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Explainer: Could The Omicron Variant Bring Milder Illness?

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The Omicron variant has raised concerns that it significantly compromises the effectiveness of vaccines.

The Omicron variant, which is now spreading in southern Africa and detected in more than 30 other countries, has raised concerns that it could significantly compromise the effectiveness of COVID-19 vaccines.

Yet as scientists rush to understand the full consequences of Omicron, some also wonder if this new version of the coronavirus could cause milder disease than its predecessors. Although they warn that it is far too early to draw any conclusions, here is what is known so far:

What does the data show?

The evidence for the initial cases of the new variant is limited.

Among the 70 cases reported in Europe that included information on the severity of the disease, half of the patients had no symptoms and the other half had mild symptoms, according to a report released Thursday by the European Center for Prevention and Control. diseases.

There were no cases of serious illness, hospitalization or death. However, the European agency said it would need data on hundreds of cases to accurately assess complications of the disease, estimating it could take several weeks. In addition, most of the cases detected in Europe so far have been in younger people who were fully vaccinated, making them less likely to suffer from serious illness.

In South Africa, where the daily number of reported COVID-19 cases doubled on Wednesday to 8,561, symptoms of re-infected patients and those infected after vaccination appear to be mild.

“Some evidence from South Africa suggests that it may actually cause milder disease, but I caution you that a large number of South African patients were initially among young university students,” Dr Carlos Del Rio, infectious disease expert at Emory University in Atlanta, said Thursday during an Infectious Diseases Society of America online briefing.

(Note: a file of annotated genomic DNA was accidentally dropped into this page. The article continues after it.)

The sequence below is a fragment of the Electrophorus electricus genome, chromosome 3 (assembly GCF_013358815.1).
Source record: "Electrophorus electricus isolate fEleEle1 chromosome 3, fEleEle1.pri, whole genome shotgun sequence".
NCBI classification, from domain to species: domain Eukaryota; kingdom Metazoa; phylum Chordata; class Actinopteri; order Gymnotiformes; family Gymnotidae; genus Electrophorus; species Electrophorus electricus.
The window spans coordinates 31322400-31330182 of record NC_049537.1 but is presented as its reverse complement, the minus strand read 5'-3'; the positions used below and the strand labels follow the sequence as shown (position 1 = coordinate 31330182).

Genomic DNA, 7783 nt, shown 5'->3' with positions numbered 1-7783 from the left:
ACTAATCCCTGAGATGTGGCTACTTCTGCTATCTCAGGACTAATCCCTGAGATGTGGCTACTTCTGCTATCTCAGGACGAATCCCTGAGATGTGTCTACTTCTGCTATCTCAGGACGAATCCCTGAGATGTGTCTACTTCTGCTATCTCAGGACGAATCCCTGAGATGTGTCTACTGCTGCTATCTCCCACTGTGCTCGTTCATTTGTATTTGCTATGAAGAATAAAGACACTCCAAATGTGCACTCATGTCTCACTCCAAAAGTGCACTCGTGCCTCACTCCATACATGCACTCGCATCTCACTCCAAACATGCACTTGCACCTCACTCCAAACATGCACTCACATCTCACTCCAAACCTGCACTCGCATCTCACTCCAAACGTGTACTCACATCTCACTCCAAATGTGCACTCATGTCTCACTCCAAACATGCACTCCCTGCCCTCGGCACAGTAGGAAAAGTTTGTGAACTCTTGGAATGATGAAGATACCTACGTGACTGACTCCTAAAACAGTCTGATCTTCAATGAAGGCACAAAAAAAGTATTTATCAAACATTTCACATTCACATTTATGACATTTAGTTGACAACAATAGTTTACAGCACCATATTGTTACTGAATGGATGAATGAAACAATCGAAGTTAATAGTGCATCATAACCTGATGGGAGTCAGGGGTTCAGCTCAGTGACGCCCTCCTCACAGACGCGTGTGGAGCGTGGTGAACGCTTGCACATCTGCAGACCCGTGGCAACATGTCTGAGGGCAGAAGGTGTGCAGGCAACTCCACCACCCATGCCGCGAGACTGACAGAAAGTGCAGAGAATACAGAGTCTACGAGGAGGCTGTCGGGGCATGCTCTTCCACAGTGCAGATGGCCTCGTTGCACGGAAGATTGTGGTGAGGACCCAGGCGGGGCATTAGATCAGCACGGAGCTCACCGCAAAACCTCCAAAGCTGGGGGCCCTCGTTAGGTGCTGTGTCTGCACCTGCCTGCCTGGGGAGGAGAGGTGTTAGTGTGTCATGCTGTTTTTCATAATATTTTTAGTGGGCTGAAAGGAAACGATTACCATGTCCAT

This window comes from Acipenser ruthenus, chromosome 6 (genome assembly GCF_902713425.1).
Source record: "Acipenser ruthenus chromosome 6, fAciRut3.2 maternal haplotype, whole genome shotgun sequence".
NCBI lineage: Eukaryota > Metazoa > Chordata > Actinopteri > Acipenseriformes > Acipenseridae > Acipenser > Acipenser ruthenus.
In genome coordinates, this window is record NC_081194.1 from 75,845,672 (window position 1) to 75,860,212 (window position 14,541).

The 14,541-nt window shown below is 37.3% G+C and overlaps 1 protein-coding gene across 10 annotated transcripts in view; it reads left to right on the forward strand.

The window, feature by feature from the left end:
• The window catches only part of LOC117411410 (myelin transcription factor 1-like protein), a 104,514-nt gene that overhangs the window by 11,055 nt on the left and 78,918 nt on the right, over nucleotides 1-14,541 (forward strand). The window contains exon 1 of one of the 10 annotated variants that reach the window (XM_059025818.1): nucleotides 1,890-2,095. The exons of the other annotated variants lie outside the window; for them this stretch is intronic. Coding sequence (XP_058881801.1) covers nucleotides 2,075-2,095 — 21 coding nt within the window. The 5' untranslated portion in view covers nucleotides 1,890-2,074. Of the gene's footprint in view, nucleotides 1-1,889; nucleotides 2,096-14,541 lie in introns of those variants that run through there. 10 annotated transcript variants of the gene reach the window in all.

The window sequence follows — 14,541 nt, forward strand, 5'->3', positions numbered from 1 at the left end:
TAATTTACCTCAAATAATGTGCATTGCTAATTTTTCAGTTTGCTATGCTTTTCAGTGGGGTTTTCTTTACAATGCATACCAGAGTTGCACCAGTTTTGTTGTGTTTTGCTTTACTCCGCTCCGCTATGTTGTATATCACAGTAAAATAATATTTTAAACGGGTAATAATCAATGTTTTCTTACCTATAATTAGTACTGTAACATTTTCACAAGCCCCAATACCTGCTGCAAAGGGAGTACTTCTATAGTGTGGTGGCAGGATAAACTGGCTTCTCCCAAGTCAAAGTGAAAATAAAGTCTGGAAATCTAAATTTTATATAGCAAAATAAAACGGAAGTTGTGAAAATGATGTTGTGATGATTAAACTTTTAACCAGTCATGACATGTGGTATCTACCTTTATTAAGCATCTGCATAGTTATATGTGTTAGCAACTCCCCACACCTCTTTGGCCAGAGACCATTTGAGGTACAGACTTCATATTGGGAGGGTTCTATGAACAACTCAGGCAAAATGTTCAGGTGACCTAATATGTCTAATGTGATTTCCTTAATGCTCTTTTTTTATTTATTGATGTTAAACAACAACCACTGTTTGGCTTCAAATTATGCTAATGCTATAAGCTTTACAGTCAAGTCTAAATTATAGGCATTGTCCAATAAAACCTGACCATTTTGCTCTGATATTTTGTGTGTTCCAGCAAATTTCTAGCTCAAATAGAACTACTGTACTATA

Is Omicron a “less suitable” version of the coronavirus?

As data on real-world infections continues to emerge, scientists are conducting lab studies to decipher Omicron. The variant has about 50 mutations never seen in combination before, including more than 30 mutations on the spike protein that the coronavirus uses to attach to human cells. Vaccines currently in use target this spike protein.

“Usually, when viruses accumulate a lot of mutations, they lose some physical form,” said Dr. John Wherry, director of the Penn Institute for Immunology in Philadelphia. Certain mutations in Omicron can alter the ability of the virus to split, thereby altering the behavior of the spike protein, he said.

Some scientists have speculated that Omicron may have developed over a period of several months in an immunocompromised individual, such as an HIV patient in southern Africa. If so, “the virus has adapted not to kill this host,” Wherry said.

There are competing theories that the latter variant evolved from an animal host.

Will Omicron become the dominant variant?

The other central question surrounding Omicron is whether it will overtake the Delta variant, which still accounts for the overwhelming majority of known infections worldwide. If Omicron becomes dominant, but causes milder disease, it could mark a turning point for the virus to become a seasonal threat, like the flu, said Sumit Chanda, an infectious disease researcher at the Scripps Research Department of Immunology and Microbiology at San Diego.

The European Union’s public health agency said on Thursday that the Omicron variant could be responsible for more than half of all COVID-19 infections in Europe within months.

While research on Omicron is ongoing, disease experts say people need to stay vigilant against the coronavirus by getting either initial vaccines or boosters, as well as wearing masks in indoor or overcrowded environments, ventilating rooms. and wash your hands.

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